PC government's first budget: Five things to know
Shawn Jeffords, The Canadian Press
Published Thursday, April 11, 2019 4:55PM EDT
Ontario's Progressive Conservative government tabled its first budget Thursday. Here are five things to know about the $163 billion spending package.
PATH TO BALANCE
The Tories plan to take five years to balance the books, which means the deficit will not be eliminated before the next election. They say they inherited a $15 billion deficit from the previous Liberal government that has since been cut to $11.7 billion. The Tories plan to reduce the deficit by $1.4 billion in 2019-2020 to $10.3 billion, and further decrease it by $3.5 billion in 2020-2021 to $6.8 billion -- the largest scheduled reduction during their term. They plan to achieve balance in 2023-2024.
CHILD-CARE TAX CREDIT
The government is creating a new tax credit to help low- and middle-income families pay for child care. The Ontario Childcare Access and Relief from Expenses credit, which applies on a sliding scale to families with incomes of up to $150,000, will provide a rebate of up to 75 per cent of care, including in child-care centres, homes and camps. Families could receive up to $6,000 per child under seven, and up to $3,750 per child between seven and 16. It would provide a rebate of up to $8,250 for a child with a severe disability. The credit would cost about $390 million annually.
The Tories plan to cut post-secondary spending by roughly $400 million -- from $12.1 billion in 2018-2019 to $11.7 billion in 2021-22. The government says it plans to gradually link more of college and university funding to student performance. It will tie 60 per cent of a school's funding by 2024-2025 to yet-to-be finalized metrics that will include student skills and job outcomes. The budget also contains a previously announced 10 per cent tuition cut that takes effect this fall.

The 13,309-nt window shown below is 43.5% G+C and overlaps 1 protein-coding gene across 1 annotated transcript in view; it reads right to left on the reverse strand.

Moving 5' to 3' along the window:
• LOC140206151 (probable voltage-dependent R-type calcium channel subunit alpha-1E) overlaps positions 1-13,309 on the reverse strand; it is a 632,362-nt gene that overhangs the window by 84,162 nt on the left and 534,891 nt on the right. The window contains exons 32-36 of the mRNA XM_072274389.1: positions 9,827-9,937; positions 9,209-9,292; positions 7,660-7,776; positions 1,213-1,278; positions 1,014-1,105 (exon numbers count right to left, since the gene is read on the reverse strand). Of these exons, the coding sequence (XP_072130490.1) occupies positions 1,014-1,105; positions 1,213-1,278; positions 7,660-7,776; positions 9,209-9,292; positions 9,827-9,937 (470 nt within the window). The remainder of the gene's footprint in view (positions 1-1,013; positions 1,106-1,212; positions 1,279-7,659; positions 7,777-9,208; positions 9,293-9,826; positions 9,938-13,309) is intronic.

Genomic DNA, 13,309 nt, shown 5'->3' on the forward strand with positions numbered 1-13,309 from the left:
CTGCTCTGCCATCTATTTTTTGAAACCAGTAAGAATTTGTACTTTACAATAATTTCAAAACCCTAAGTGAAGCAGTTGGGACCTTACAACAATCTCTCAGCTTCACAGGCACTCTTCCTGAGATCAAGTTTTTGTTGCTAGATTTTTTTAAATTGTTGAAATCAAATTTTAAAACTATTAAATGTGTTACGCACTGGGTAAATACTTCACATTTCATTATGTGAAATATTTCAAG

The province will hike hospital spending by $384 million, which represents a two per cent increase in 2019-2020. The Ontario Hospitals Association had requested a 3.4 per cent increase to help meet increasing needs. The province will also spend an additional $267 million in home care and community care. The Tories further promise to create 15,000 new long-term care beds and upgrade an additional 15,000 older long-term care beds. The budget also contains a program to provide free dental care for low-income seniors. It will apply to those with annual incomes less than $19,300 or couples who earn less than $32,300.
CHANGES TO ALCOHOL REGULATIONS
The government plans to change a series of laws governing alcohol sales. The changes would permit municipalities to pass laws that allow drinking in some public areas like parks. They would also extend the hours a licensed establishment can serve booze, starting at 9 a.m., seven days a week. The province will also change rules to allow bars to advertise "happy hour" promotions. The government says it will also look at ways to lower beer costs at Royal Canadian Legions by this fall.